Experts have said that online courts are not the best option for civil justice and make no sense.

The Scottish Civil Justice Council has prepared draft rules that aim to expand the number of online courts. They are currently available for consultation. The SCJC’s response window to the consulation was half of what it normally gives when it was first published. Since then, it has been extended.

In a speech last month, Lord Carloway, the Lord President, stated that using WebEx to replace an in-person hearing offers few, if any cost savings for SCTS. He stated that the purpose of online systems was to increase efficiency, quality, access, and time savings.

However, the Faculty of Advocates opposes these plans. Roddy Dunlop, QC, Dean of Faculty was skeptical of the claims of Lord President.

He stated to Scottish Legal News, that the efficiency argument “makes sense in procedural hearings.” With respect, it does not hold true for substantive hearings.

He said that repeated IT problems and the challenges of not being in a room with the judge meant that the hearings were less efficient, not more.

He said that online hearings do not improve the quality and accessibility of justice. Online hearings aren’t more accessible. Anyone can access the courtroom. He said that not everyone can access the internet in the manner required to efficiently conduct these cases.

He said: “Given that I have never heard anyone claim that remote hearings are superior to in-person hearings for certain aspects; given the many downsides, if, according to the Scottish Courts and Tribunals Service, it’s not more expensive, then why would you want that route?” It just doesn’t make sense to me.”

Lord Hope of Craighead from Crossbench, a former Lord President, and Deputy President, of the Supreme Court, agreed to Mr Dunlop’s statement that remote hearings were “second-best”.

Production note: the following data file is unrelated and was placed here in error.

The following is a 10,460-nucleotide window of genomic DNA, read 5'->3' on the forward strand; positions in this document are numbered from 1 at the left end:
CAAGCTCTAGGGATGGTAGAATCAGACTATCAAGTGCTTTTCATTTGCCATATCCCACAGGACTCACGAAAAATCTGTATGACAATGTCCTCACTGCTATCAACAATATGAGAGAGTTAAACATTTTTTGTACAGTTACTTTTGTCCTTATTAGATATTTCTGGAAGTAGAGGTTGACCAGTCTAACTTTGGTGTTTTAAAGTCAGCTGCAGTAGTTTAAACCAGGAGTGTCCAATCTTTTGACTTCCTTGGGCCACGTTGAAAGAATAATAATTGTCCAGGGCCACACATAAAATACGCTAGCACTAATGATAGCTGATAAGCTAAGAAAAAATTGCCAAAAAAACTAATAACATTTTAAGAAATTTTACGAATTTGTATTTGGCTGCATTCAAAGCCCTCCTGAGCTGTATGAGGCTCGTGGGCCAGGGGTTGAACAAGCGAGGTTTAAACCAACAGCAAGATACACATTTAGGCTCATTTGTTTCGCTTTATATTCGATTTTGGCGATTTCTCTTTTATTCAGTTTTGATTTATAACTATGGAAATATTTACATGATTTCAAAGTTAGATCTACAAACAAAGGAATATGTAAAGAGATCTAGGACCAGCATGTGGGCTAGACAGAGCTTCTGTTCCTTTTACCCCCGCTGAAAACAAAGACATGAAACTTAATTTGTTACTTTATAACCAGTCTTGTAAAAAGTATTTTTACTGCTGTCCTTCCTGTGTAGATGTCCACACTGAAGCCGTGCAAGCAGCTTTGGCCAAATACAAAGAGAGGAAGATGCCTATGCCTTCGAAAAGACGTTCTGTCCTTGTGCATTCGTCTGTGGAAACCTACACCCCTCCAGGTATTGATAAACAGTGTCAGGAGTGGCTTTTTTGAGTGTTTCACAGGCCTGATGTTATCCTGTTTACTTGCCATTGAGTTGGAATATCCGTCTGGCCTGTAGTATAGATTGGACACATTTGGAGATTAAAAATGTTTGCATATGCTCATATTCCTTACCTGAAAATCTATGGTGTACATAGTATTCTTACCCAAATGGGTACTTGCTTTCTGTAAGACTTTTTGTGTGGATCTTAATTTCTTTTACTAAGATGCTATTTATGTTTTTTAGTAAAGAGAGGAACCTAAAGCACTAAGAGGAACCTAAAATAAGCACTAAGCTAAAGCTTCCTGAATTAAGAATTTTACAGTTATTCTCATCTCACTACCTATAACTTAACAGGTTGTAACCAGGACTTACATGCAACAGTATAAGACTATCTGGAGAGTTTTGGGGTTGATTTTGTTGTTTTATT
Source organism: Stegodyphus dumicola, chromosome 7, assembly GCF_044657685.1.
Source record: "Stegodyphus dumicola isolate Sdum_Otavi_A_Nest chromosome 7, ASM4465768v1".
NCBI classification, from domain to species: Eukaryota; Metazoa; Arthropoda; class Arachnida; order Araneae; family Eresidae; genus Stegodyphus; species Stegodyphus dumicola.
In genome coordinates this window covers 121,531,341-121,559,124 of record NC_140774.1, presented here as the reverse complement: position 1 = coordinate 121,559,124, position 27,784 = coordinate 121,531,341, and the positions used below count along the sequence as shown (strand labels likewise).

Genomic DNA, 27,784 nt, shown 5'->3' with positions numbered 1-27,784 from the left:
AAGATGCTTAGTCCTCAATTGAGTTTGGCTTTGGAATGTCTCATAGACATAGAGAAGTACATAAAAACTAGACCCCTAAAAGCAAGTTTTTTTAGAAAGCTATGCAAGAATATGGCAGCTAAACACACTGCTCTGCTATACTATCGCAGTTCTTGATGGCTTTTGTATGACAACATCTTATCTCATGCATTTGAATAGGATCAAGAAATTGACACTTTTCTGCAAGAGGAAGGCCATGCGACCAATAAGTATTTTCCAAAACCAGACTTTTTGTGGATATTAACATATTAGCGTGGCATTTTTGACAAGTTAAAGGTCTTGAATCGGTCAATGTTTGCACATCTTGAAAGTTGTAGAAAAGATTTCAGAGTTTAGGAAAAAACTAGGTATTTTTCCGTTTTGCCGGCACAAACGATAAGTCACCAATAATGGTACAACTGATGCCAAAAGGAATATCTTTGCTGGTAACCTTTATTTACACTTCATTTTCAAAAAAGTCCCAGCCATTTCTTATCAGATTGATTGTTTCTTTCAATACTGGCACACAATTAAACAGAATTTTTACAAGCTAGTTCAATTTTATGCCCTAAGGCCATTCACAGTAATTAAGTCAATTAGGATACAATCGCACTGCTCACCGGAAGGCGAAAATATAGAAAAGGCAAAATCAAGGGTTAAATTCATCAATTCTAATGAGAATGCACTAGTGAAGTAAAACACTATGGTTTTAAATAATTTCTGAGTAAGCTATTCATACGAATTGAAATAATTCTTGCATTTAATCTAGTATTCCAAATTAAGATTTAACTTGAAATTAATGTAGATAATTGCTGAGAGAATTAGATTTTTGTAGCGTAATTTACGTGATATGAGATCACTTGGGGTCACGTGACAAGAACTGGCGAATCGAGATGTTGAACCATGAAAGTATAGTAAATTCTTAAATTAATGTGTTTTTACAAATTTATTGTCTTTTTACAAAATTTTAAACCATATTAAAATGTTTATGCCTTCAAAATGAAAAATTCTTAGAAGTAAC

He stated to SLN, “Based on my experience with remote hearings in arbitration proceedings as well as my work on committees in House of Lords, my concerns about efficiency of remote hearings are shared by the Dean of Faculty.”

“I believe they are second best when it comes to anything that involves significant discussion before the presiding judge, or the taking evidence.”

He said, “I agree with Lord President that we should use what we have learned about the new technology. In some cases, a hybrid procedure may be necessary to take formal evidence. In choosing what to do with the technology we have now, it is important to not underestimate the benefits of personally conducting proceedings.

These plans also clash with those south-of-the border as well as in Ireland where the bar and bench want to return to actual court business.

Mr Dunlop stated that two Court of Appeal judges as well as a Supreme Court justice told him they wanted to be able to conduct business in person in their courts. A large portion of the Irish bar opposes remote courts being used for motions. In an interview, Ms Justice Irvine, President, stated that physical trials would be the default in this term’s lists, including those relating to personal injuries, family law and cases involving complex legal submissions. However, she noted that hybrid hearings would be suitable for many cases.

Dunlop said that remote justice should be embraced, but that it shouldn’t take away the “all the benefits we get in terms collegiality, in terms learning; in general well-being; and in terms administration of justice that we get with in person hearings”.

Online courts can be used for procedural hearings. But, he stated that “even there” there are practitioners at the junior bar who are worried because that’s where their teeth are.

The Faculty saw 28 newcomers compete for the job in the midst the pandemic. This is the highest intake of devils since 1999.

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